Throw­ing aside the prin­ci­ple of “in­no­cent un­til proven guilty,” Ni­fong cam­paigned hard in the black com­mu­nity, mak­ing it clear that he viewed the three men — Reade Seligmann, Collin Fin­nerty and David Evans — as guilty of the al­leged rape, and re­fer­ring to the Duke team as priv­i­leged “hooli­gans.” This de­spite the fact that the ac­cuser’s own state­ments dis­qual­i­fied her­from tes­ti­fy­ing un­der the state’s le­gal def­i­ni­tion of rape,that two DNA tests could not link the de­fen­dants to their ac­cuser, a ndthat Ni­fong is now fac­ing charges that he with­held ev­i­dence from the de­fen­dant’s lawyers, made mis­rep­re­sen­ta­tions to a judge and made un­eth­i­cal state­ments about the case in pub­lic.

All of this ap­pears to have been in the ser­vice of Ni­fong’s re­lent­less need to ap­pease black vot­ers and a civil rights es­tab­lish­ment that was call­ing for the de­fen­dants’ heads to be de­liv­ered on a plat­ter. But guilt for this at­tempted rail­road­ing must also be borne by the “pro­gres­sive” po­lit­i­cal el­e­ments within the Duke Univer­sity com­mu­nity who called for a full-speed-ahead pros­e­cu­tion — damn the ev­i­dence. The jury to which Ni­fong played was the black com­mu­nity of Durham. This strat­egy worked; he was re­elected. But the case has come un­done, be­cause of Ni­fong’s own mis­be­hav­ior and be­cause of the dancer her­self, whose ever-shift­ing sto­ries and ques­tion­able past un­der­mined her cred­i­bil­ity. North Carolina At­tor­ney Gen­eral Roy Cooper said that the case was “a re­sult of a tragic rush to ac­cuse and fail­ure to ver­ify se­ri­ous al­le­ga­tions.”

While jus­tice was fi­nally served in the Duke case, what was ac­com­plished by Imus’s fir­ing? Jack­son and Sharp­ton may have gained an­other notch on their civil rights belts, and an over-the-hill shock jock is stand­ing in the un­em­ploy­ment line, but the plight of black ur­ban com­mu­ni­ties re­mains un­touched. Poor par­ent­ing is still tak­ing place, cul­tural rot is still af­flict­ing the lives of black ur­ban dwellers, dis­pro­por­tion­ate fa­ther­less­ness is still a re­al­ity, and bad schools as well as high lev­els of crime are still facts of black ur­ban life ev­ery­where.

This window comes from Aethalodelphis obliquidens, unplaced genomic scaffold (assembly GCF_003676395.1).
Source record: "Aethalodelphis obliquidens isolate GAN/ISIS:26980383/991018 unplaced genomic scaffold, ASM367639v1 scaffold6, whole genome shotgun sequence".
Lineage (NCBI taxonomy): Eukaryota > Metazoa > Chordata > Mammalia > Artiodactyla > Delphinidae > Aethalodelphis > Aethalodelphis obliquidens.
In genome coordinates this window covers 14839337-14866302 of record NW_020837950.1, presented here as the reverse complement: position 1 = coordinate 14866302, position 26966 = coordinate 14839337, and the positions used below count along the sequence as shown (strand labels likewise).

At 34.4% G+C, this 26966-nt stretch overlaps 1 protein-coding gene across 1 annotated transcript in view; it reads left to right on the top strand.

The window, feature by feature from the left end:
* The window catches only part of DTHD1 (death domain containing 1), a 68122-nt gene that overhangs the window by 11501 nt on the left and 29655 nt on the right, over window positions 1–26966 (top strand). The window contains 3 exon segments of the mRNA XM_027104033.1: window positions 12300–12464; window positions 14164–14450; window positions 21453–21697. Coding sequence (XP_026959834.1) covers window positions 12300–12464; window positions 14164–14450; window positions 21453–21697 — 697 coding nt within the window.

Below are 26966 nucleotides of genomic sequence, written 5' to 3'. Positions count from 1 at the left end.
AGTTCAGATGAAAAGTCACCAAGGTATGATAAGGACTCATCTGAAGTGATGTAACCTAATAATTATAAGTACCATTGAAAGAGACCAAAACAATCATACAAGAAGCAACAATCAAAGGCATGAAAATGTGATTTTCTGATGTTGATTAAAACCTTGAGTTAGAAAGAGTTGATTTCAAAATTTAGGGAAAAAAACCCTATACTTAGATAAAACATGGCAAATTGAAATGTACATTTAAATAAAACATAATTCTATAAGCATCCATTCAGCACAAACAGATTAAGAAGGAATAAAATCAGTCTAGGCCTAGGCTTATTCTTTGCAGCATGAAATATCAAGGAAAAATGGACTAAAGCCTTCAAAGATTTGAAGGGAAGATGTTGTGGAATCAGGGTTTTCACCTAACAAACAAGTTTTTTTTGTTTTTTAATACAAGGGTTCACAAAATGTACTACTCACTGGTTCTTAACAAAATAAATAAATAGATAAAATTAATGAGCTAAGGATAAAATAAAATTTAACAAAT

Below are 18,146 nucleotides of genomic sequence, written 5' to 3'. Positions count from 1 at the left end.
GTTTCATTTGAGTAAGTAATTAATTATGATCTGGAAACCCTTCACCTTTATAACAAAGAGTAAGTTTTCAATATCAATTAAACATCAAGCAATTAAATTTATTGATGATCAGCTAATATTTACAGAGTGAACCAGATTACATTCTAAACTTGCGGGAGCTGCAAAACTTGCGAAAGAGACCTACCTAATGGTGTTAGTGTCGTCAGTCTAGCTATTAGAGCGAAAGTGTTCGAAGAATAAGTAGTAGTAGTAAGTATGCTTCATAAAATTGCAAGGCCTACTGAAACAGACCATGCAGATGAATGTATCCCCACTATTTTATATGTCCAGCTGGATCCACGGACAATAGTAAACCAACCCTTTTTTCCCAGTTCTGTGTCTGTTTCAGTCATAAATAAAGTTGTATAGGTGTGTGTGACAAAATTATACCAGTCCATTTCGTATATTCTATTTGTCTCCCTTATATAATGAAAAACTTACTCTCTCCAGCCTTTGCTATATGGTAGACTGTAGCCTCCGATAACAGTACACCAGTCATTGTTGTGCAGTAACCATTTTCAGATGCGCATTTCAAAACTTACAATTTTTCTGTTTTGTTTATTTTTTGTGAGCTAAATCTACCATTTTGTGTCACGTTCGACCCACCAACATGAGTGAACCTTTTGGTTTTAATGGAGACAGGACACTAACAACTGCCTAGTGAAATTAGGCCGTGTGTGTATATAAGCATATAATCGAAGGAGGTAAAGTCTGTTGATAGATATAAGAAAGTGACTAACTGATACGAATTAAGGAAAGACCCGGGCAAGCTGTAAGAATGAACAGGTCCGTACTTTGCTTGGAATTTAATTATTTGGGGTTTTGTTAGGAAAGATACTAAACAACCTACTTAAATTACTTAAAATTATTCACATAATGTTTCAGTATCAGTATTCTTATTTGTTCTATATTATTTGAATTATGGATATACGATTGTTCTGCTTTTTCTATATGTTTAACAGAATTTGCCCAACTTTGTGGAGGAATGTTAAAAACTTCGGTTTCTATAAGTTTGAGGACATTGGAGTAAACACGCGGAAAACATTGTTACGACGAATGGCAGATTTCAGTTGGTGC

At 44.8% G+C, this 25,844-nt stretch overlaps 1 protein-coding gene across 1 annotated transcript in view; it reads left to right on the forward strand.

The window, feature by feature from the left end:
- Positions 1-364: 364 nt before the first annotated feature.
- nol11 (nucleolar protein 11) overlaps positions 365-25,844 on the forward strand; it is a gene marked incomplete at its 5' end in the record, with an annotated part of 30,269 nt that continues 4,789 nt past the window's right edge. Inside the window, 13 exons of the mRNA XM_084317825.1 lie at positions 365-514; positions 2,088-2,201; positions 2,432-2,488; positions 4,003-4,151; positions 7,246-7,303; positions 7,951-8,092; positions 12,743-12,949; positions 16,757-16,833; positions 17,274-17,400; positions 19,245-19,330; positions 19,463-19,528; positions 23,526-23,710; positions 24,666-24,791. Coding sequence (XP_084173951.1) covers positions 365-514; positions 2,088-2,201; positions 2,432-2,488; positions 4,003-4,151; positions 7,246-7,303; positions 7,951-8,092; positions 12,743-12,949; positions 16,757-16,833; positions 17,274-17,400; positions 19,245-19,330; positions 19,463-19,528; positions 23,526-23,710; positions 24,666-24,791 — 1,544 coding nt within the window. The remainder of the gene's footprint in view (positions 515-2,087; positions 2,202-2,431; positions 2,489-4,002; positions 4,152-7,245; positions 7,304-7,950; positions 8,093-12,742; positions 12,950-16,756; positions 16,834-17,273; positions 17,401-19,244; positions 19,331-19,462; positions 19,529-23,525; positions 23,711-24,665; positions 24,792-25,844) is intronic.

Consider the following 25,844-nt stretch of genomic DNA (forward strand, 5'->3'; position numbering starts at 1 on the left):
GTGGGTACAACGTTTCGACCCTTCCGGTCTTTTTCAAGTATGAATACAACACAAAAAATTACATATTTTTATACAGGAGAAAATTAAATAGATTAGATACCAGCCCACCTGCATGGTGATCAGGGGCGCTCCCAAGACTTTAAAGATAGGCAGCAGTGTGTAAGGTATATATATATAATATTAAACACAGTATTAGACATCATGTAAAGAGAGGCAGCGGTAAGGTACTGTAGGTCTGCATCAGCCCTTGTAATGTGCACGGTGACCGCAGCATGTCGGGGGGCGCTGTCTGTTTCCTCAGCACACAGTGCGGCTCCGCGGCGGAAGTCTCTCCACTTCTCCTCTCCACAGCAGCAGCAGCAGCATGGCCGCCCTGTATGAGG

It’s easy to tackle a dod­der­ing old ra­dio show host who has said some­thing patently stupid. But it’s far more chal­leng­ing to ad­dress things that are real prob­lems for real peo­ple. Most ur­ban dwellers couldn’t have picked Imus out of a lineup if their life de­pended on it. It’s no won­der that some crit­ics, like me, ar­gue that fig­ures such as Jack­son and Sharp­ton, among oth­ers of their ilk, are di­nosaurs fight­ing only to main­tain a patina of rel­e­vance.

As co­me­dian Bill Cosby has ob­served: “There are peo­ple that want you to re­main in a hole, and they re­joice in your hope­less­ness be­cause they have jobs mis­man­ag­ing you. How­ever, your job is not be­com­ing vic­tims. We have to rise up and fight on all lev­els to suc­ceed.” Amen, brother Cosby.

jhicks@cai-la.org

DON IMUS IN 1976; AS­SO­CI­ATED PRESS